The Sponge Kinome

The sponge, Amphimedon queenslandica, sits at a crucial junction in evolutionary history. As one of the simplest and earliest branching metazoans, it offers key insights into the explosion of kinase complexity around the emergence of multicellualar animals. By comparing this kinome to other early branching metazoans, and to their closest unicellular relatives (such as the choanoflagellate Monosiga brevicollis), we are able to track the emergence of well established metazoan kinase classes and kinase signalling pathways. Our analysis of the sponge kinome is part of the sponge genome paper (below), and forms a core part of our work to understand the evolution of the metazoan kinome.

The genome of the haplosclerid demosponge Amphimedon queenslandica and the evolution of animal complexity.
Srivastava, M, Simakov, O, Chapman, J, Mitros, T, Hellsten, U, Putnam, NH, Fahey, B, Gauthier, M, Larroux, C, Richards, G, Stanke, M, Adamska, M, Darling, A, Dacre, M, Degnan, S, Zhai, Y, Adamski, M, Calcino, A, Goodstein, DM, Shengqiang Shu, S, Woodcroft, B, Martindale, M, Leys, S, Manning, G, Degnan, B, Rokhsar, DS.
Nature (2010) 466:720-726 (Medline, PDF)

Highlights of the Sponge Kinome

Amphimedon queenslandica encodes 705 kinases. This is the largest animal kinome to date, contrary to the 'simple' biology of sponges. These include large expansions in the TK and TKL group, and also a much greater number of orthologs of human kinases than are found in unicellular organisms.

We find that the majority of of kinase complexity appears very early in the animal lineage: while just 23% of human kinase classes are found in yeast, 74% have orthologs in Amphimedon (and 56% have orthologs in Monosiga). This number rises to 83% in sea anemone (Nematostella vectensis). Interestingly, we actually see a large loss of Human kinase classes in the model organisms Drosophila and C. elegans - with just 77% and 70% respectively (figure 1).

The appearance of human kinase classes throughout eukaryotic evolution
Figure 1. The appearance of Human kinase classes
throughout eukaryotic evolution

More than half of the Amphimedon kinome is found in 11 expanded classes of the tyrosine kinase (TK) and tyrosine kinase like (TKL) groups. Of the tyrosine kinases, a core of ~58 are recognizable orthologs of kinases present in more complex metazoa, the remaining ~173 are apparently unique to Amphimedon and have expanded to suit the needs of its environment. We see a broad range of kinases with diverse extra-cellular domains, the functions of which we can only guess at.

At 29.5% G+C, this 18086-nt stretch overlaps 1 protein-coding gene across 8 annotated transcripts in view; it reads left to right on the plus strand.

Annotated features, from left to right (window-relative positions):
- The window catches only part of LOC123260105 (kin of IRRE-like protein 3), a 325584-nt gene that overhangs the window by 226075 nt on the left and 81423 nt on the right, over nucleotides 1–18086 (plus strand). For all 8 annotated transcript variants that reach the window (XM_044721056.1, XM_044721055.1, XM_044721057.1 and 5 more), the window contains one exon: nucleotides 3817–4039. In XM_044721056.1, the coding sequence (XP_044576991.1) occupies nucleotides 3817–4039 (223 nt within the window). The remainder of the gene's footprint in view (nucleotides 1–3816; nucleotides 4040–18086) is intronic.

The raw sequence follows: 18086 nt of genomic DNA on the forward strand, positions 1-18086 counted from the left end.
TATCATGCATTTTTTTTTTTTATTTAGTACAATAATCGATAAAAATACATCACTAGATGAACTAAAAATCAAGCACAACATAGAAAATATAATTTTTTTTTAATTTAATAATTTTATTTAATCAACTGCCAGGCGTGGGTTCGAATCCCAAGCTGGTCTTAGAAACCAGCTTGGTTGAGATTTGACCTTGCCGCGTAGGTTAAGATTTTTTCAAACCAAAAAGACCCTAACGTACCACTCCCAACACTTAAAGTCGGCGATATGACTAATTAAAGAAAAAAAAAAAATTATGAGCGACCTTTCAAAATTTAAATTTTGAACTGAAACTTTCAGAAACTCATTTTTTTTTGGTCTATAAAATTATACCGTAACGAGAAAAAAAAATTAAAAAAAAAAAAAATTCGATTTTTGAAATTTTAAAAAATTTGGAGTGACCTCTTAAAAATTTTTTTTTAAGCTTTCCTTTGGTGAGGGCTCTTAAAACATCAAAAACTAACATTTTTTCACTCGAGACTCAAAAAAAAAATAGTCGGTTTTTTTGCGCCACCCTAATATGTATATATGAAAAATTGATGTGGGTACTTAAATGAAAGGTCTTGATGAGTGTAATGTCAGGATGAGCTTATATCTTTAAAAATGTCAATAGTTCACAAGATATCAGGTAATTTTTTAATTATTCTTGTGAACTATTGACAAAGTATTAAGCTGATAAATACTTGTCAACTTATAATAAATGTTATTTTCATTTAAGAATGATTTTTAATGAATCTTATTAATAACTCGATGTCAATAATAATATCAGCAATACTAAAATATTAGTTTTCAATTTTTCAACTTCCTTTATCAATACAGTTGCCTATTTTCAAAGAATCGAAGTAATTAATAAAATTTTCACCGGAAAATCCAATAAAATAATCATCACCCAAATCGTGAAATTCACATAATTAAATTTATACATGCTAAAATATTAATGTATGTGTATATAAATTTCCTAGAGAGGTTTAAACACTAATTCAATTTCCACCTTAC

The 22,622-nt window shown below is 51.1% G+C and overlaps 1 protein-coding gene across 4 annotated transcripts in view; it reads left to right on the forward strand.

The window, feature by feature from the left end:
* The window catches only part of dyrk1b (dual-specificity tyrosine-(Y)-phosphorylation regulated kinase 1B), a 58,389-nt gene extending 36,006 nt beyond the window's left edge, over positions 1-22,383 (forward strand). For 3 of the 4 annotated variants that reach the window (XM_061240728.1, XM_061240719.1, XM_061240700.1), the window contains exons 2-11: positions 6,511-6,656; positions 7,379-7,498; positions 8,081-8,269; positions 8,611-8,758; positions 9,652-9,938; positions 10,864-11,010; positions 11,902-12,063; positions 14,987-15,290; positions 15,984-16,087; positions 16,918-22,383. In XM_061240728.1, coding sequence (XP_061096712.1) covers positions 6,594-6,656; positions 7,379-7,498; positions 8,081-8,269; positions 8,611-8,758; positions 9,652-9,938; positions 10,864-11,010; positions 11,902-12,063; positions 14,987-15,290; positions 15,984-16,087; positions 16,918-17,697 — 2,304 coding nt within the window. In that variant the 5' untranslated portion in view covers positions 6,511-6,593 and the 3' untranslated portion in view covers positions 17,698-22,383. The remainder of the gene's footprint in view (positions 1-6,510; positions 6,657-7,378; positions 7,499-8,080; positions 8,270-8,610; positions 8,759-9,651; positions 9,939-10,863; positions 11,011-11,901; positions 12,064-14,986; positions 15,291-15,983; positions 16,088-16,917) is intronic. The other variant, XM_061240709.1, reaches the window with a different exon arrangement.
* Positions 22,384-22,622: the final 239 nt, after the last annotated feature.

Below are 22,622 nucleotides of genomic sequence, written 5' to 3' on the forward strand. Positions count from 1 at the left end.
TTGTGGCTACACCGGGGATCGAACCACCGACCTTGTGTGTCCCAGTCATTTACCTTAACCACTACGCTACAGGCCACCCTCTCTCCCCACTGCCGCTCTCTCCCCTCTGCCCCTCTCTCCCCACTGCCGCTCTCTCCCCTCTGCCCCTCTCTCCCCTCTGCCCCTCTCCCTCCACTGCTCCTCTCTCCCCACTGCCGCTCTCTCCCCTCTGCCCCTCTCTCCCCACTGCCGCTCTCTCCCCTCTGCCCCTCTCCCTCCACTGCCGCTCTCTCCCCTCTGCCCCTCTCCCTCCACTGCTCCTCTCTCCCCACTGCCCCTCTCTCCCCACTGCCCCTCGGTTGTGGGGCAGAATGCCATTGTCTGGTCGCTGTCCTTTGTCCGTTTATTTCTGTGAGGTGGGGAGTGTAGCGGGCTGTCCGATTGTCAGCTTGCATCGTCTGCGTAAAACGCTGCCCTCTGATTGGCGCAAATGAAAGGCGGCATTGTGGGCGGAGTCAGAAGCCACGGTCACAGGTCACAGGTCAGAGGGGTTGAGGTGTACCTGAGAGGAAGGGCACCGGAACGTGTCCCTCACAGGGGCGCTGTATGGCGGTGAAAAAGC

In the receptor tyrosine kinases (RTKs) that are recognizable orthologs to known RTKs in human, we see interesting patters of conservation: in some cases, such as EGFR, we see fully developed human-like kinases with conservation of both the cytoplasmic kinase domain and the extra-cellular domains. In other (e.g. Met), we see conservation of just the cytoplasmic kinase domain, with little or no similarity in extra-cellular domain. This makes sense considering human receptor kinases point inwards - into the intercellular space. The majority of sponge cells point outwards - into the sea water the sponge filters for nutrition (figure 2).

Some amphimedon queenslandica receptor tyrosine kinase domain structures
Figure 2. Some Amphimedon receptor tyrosine kinase domain structures

The kinome is still incomplete: Many predicted kinases were fragmentary and mapped to internal gaps or contig ends. Other apparent fragments map within gapless regions, but are difficult to assemble due to the lack of close homologs, or possible assembly artefacts. We used homology to improve many gene predictions, but have not attemped to optimize using sponge paralogs, so many kinase sequences may still be incorrect or incomplete. 23 fragments with greater than 95% amino acid identity to other predictions that originated from short contigs were removed as probable assembly errors.


All sponge kinome sequences and classification are now available through our KinBase database, along with domain structures and alignments.


The kinome analysis was lead by Michael Dacre and Gerard Manning, with computational help from Yufeng Zhai and support from other members of the Manning lab.